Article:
Guitarist Carter Lancaster set to debut as lead Lightfoot guitarist in Greensboro

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Guitarist Carter Lancaster set to debut as lead Lightfoot guitarist in Greensboro

Following the sudden death of longtime lead guitar player, Terry Clements, Lightfoot names an outstanding guitarist as his replacement. A wonderful interview ...

Carter Lancaster will make his debut as Gordon Lightfoot’s lead guitarist on Tuesday, March 15 at the War Memorial Auditorium. (courtesy photo)

For close to 40 years, Terry Clements stood in the middleground of Gordon Lightfoot’s stage, playing beautifully economical lead, occasionally stepping out from behind the Canadian folk master for a tasteful solo. He was a key contributor to the lion’s share of Lightfoot’s most memorable songs and for decades, he was a faithful sideman, always putting the music first. On Feb. 20 Clements passed, less than two weeks after suffering a debilitating stroke. When Lightfoot’s 2011 tour commences at Greensboro’s War Memorial Auditorium on March 15, he’ll have a new face trading licks with him.

Carter Lancaster

Y!W: How long have you been rehearsing with the band? CL: I was contacted initially about two years ago because I believe it was a PBS special that the band needed to do and they weren’t sure if Terry was going to be okay for that or not. Gord knew me through Bob Doidge, who owned Grant Avenue where he had recorded his last two albums and I was a session player. I got called to rehearse once for that show, and Gordon seemed to like the way I played, so he had me come back for a few more rehearsals. Terry’s health seemed to level out a bit, so I didn’t rehearse for a year or so. Then probably about six months ago, Gord asked me to come down for a couple of rehearsals. We didn’t do it every day, but it was once a month, every couple of weeks. A few months ago, we started going every week, and that was about the time that Terry’s health started to fail.

Y!W: Did you find it at all unconventional that he brought in a fingerstyle player to replace a flat-picker with whom he’d worked so long?

CL: I do flat-picking as well as fingerstyle, I’m doing fingerstyle on this show because that’s what I’m being asked to do. I don’t know if Gord is trying to get back to the old Red Shea sound or really what his thinking is on it. I don’t think it’s strange because he has such a variety of music. Some of it sounds better fingerstyle, some of it sounds better flat-picked. I think to be honest with you, I think Gord is trying to give fans the same Gord Lightfoot sound he has for the last 30 years. I’m actually learning most of Terry’s parts, but doing them fingerstyle.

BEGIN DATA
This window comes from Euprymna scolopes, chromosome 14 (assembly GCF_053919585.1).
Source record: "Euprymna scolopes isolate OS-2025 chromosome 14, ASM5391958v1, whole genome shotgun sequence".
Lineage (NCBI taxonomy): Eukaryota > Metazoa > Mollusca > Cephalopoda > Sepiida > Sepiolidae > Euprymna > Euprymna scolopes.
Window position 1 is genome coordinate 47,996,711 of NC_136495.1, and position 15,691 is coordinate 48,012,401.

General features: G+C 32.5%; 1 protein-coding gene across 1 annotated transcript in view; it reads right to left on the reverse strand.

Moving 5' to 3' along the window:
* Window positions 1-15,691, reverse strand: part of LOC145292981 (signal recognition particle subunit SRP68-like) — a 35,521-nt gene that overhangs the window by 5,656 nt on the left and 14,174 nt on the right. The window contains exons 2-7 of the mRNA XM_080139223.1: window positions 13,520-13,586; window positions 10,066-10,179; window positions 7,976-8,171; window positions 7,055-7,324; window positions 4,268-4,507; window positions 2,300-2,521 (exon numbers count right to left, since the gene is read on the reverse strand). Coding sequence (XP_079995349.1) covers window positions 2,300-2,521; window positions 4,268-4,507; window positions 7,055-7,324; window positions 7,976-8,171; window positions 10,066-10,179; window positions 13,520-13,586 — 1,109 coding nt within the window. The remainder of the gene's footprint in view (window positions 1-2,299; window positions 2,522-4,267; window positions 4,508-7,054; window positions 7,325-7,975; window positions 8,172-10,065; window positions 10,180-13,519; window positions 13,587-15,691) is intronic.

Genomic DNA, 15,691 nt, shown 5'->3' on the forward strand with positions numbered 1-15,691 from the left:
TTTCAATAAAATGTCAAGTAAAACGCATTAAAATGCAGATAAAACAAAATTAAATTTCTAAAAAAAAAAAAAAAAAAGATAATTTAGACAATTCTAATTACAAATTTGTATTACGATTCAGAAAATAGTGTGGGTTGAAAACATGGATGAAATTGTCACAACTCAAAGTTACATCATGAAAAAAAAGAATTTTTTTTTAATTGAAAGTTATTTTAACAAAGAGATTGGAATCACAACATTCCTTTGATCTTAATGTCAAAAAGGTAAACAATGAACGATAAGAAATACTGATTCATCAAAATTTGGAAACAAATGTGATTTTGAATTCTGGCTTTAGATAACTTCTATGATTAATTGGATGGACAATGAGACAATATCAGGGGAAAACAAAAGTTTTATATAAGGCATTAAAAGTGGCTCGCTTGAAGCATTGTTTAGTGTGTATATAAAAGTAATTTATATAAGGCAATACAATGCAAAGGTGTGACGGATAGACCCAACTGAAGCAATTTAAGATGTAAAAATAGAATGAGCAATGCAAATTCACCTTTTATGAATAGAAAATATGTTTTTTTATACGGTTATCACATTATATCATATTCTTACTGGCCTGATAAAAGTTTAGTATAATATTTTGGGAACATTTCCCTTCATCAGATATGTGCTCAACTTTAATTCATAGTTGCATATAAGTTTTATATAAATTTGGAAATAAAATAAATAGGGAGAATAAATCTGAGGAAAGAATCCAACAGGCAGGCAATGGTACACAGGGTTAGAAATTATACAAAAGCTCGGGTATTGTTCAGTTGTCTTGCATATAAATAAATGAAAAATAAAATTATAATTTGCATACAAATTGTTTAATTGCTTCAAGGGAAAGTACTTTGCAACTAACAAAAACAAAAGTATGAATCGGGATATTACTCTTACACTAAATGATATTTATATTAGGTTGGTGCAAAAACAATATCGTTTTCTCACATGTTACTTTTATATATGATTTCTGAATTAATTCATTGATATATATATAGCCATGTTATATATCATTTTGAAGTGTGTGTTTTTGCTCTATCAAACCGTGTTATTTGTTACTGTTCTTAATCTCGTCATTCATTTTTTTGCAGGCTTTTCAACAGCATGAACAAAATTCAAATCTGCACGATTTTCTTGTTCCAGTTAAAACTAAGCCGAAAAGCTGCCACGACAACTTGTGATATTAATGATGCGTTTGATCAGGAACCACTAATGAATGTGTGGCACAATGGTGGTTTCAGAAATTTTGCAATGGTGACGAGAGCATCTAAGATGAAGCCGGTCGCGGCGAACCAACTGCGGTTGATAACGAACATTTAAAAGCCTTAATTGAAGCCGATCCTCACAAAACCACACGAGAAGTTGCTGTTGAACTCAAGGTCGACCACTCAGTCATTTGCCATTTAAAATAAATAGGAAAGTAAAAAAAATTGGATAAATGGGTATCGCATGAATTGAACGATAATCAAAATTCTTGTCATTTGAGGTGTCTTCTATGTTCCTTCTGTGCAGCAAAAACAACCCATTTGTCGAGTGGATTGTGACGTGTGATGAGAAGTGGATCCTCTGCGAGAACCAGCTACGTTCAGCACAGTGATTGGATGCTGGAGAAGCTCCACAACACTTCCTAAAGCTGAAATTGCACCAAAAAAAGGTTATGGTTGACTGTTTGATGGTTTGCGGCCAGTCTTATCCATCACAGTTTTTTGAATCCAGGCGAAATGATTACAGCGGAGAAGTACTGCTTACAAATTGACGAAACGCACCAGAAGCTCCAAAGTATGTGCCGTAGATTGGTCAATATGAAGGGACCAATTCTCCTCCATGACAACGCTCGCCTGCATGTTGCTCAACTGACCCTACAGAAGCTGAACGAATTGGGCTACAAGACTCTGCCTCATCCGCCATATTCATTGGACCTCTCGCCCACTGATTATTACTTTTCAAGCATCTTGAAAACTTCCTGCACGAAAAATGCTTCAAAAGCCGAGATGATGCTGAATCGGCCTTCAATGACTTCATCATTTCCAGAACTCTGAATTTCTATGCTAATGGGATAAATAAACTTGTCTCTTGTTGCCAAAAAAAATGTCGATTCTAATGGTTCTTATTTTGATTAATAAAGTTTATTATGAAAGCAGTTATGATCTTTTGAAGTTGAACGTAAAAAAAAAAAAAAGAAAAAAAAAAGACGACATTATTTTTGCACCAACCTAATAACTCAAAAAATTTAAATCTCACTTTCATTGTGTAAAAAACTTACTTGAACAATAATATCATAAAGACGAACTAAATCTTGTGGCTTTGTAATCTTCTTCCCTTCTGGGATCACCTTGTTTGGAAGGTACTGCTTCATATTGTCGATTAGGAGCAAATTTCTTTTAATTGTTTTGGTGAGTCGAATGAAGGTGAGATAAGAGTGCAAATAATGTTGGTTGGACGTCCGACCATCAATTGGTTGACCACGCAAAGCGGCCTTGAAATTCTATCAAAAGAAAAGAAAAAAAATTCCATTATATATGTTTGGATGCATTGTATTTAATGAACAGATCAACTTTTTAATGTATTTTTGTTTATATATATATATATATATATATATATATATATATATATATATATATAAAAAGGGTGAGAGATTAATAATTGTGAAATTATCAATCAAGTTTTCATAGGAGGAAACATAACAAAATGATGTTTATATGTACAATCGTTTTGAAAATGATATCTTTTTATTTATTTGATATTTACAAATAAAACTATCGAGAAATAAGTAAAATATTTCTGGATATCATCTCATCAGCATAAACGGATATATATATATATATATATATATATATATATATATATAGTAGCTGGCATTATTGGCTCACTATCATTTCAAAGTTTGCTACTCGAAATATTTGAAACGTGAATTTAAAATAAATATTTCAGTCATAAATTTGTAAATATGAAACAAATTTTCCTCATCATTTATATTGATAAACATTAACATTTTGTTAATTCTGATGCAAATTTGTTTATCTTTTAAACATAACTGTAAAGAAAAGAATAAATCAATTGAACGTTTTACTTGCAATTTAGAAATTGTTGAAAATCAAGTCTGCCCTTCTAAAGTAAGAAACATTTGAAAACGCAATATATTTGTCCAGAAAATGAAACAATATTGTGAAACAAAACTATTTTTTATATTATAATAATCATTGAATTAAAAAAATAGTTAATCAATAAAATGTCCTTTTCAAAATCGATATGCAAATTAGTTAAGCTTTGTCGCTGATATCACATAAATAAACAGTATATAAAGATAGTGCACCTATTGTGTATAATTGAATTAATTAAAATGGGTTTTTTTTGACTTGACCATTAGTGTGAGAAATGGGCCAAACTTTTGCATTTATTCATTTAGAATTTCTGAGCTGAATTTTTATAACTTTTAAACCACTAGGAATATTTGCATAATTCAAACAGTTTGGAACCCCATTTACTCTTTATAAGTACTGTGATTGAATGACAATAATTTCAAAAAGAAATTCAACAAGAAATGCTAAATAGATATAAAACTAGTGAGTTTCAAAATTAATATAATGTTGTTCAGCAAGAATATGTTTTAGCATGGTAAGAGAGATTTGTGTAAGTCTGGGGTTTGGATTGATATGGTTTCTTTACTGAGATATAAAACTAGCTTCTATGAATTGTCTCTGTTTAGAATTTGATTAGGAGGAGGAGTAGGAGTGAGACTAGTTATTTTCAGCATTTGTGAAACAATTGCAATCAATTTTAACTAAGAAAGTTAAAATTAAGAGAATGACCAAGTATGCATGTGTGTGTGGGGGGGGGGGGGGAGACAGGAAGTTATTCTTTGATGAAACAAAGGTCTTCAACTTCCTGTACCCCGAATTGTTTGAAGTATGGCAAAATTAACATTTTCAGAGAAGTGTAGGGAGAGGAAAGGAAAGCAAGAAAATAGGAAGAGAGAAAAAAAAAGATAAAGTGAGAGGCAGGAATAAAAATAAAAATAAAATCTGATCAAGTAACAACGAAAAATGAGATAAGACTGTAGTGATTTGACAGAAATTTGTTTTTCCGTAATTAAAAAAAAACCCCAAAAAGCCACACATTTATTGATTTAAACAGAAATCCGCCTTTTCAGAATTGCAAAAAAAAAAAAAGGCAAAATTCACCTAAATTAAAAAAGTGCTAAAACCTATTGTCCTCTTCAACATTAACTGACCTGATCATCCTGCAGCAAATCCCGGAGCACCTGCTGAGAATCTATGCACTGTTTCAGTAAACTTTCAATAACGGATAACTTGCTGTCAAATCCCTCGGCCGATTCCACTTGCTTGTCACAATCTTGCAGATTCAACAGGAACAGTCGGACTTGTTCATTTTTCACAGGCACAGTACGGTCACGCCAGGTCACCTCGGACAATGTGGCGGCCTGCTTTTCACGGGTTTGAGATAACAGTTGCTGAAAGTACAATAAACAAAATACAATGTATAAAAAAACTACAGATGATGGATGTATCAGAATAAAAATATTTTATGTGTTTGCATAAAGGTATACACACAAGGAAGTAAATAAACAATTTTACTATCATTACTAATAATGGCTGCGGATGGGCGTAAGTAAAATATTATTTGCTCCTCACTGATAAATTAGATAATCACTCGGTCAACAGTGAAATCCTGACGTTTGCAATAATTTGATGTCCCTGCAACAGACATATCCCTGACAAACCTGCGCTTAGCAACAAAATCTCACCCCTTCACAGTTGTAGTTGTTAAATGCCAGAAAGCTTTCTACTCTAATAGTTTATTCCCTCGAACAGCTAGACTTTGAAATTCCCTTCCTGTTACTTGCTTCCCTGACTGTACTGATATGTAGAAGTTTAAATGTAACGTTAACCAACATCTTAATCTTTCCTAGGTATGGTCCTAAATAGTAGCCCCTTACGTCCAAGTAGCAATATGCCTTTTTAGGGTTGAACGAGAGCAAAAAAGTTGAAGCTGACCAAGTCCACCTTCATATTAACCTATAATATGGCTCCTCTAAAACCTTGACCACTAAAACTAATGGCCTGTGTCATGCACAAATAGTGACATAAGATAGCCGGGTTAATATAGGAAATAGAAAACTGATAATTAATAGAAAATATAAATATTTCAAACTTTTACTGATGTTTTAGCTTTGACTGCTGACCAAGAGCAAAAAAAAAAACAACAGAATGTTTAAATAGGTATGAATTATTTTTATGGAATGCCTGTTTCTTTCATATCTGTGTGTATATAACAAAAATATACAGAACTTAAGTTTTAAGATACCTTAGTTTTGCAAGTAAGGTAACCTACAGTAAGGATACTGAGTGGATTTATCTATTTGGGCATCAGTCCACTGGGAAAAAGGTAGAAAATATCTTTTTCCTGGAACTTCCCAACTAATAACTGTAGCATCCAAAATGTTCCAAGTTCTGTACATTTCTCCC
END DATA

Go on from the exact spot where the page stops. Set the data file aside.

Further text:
Y!W: How much do you think you’ll be featured in the beginning?

Is the dynamic going to change at all?

CL: I don’t think the songs or the arrangements are going to change at all, and I would be very surprised if I was featured much. It’s the first tour, and things might change later, but I don’t know.

Y!W: Are you going to be playing any harp guitar during this your, or are you sticking with traditional six-string?

CL: No harp guitar, I’ll be playing a Breedlove six-string acoustic and a ’67 Gretsch Country Gentleman.

Y!W: Have you been working on alternative tunings for any songs? CL: No, Gord plays everything that I know of in standard tuning, and the only thing that changes is the position of the capo.

Y!W: I understand you’ve been getting a lot of e-mail support from his fans. What’s the general message you’ve seen.

CL: The general message is that everyone is really saddened by the passage of Terry. I’ve never met him, but from what I understand, he was a real nice fellow as well as a terrific musician. It’s very sad, I wish I could have met him, but never had the opportunity. I would say every email I’ve received and every posting I’ve seen, the fans have been really welcoming and they’re really happy that someone’s willing to step in and allow the Gord Lightfoot sound to continue on. Everything has been really positive, and that’s a great thing.

Y!W: Is this still one of the more daunting assignments you’ve ever received?

CL: Well, I’ve had some pretty daunting ones. This is probably the highest profile though, but I’ve played some pretty challenging gigs. Probably the hardest I’ve ever played was with the Moscow Circus, and that was tough. It was a reading gig with an orchestra and we were playing these incredibly difficult pieces that we were sight-reading. It was all being led by a conductor who was watching a bear ride a bicycle across a tightwire. I’m just glad I don’t have to make a living doing that.

Y!W: How many songs are you rehearsing right now? CL: I’d say off the top of my head about 50 or so. It’s a lot to cram into this pea-sized brain, I’ll tell you that.

Y!W: Is there a song or songs that you’re most looking forward to playing live, in particular those that might most perceptibly bear your stamp?

CL: I think a lot of the hits I’m really looking forward to playing. “The Wreck of the Edmund Fitzgerald,” “Sundown,” “Carefree Highway,” “Mention My Name,” all of those great, great songs. It’s just going to be a real hoot to be able to play those with Gord.

Published with permission from Brian Clarey, Editor, YES! Weekly.



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